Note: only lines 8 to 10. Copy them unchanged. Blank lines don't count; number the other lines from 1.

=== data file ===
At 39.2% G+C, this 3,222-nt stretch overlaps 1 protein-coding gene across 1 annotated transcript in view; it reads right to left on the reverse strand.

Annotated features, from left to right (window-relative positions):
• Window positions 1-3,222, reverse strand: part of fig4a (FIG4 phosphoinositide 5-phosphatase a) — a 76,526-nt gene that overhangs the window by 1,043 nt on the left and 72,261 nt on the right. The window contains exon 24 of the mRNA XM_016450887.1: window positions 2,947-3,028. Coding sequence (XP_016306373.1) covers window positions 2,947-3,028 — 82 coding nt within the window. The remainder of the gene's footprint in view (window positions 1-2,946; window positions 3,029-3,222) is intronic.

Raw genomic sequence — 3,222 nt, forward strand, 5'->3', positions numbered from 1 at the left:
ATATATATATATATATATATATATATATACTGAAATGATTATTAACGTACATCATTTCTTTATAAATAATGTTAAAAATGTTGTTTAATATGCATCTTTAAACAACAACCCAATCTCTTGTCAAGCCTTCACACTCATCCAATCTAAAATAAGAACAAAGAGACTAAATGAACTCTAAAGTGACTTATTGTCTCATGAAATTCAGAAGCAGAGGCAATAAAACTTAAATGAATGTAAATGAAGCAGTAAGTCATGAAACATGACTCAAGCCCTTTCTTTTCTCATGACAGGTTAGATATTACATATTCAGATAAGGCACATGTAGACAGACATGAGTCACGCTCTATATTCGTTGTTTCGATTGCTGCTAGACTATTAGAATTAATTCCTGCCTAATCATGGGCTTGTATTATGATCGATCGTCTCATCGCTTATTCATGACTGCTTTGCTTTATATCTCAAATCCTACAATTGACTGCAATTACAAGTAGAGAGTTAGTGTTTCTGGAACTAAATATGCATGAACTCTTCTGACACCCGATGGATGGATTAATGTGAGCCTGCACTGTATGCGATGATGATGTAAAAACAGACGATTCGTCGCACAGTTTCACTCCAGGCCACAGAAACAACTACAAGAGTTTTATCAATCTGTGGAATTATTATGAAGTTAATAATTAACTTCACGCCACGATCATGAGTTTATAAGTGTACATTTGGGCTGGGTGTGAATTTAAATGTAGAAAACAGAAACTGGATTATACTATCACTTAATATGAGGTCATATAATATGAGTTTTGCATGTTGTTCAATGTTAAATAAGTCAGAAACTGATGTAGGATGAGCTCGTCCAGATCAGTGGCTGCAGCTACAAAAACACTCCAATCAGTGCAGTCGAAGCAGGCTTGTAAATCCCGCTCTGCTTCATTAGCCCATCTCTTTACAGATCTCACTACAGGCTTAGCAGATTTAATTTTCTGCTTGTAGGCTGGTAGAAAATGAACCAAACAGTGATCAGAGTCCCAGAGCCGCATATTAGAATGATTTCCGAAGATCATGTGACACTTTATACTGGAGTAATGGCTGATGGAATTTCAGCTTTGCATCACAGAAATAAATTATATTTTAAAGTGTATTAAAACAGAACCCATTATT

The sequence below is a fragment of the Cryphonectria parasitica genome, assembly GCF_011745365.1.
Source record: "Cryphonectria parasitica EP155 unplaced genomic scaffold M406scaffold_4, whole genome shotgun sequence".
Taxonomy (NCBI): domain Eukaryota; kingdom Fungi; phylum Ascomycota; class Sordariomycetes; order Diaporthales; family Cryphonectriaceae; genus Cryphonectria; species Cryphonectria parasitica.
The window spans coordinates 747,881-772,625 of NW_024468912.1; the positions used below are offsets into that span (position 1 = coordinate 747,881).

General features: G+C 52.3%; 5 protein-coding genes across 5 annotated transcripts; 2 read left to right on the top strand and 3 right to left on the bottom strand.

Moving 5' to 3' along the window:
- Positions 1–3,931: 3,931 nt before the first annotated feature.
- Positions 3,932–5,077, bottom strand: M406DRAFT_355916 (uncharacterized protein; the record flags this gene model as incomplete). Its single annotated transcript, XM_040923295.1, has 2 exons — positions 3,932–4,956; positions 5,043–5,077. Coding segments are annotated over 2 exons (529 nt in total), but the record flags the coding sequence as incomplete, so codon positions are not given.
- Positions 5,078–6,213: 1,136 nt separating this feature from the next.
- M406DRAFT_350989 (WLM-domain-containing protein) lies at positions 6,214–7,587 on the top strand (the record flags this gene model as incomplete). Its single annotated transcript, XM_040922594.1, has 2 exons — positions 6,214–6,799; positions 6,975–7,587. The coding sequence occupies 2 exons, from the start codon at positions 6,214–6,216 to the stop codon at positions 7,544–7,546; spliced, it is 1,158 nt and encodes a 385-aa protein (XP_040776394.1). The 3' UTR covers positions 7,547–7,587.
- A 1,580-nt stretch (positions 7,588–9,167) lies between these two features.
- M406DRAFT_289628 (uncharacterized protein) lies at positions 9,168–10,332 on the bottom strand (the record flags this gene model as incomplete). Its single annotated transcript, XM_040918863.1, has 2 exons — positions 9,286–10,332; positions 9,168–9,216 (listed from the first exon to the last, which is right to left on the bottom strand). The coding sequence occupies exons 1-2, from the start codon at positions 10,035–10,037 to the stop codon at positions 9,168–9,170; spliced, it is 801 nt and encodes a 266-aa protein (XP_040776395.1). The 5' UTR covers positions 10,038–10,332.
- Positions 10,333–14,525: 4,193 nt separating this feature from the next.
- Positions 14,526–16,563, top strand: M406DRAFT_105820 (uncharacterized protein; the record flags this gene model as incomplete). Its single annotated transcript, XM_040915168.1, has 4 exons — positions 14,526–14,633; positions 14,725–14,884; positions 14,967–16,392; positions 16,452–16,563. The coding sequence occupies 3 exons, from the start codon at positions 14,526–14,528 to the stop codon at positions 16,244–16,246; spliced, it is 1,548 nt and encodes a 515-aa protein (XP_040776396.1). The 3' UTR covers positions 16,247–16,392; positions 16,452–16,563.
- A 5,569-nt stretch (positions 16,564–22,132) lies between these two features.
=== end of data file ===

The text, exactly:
Taxonomy (NCBI): domain Eukaryota; kingdom Fungi; phylum Ascomycota; class Sordariomycetes; order Diaporthales; family Cryphonectriaceae; genus Cryphonectria; species Cryphonectria parasitica.
The window spans coordinates 747,881-772,625 of NW_024468912.1; the positions used below are offsets into that span (position 1 = coordinate 747,881).

General features: G+C 52.3%; 5 protein-coding genes across 5 annotated transcripts; 2 read left to right on the top strand and 3 right to left on the bottom strand.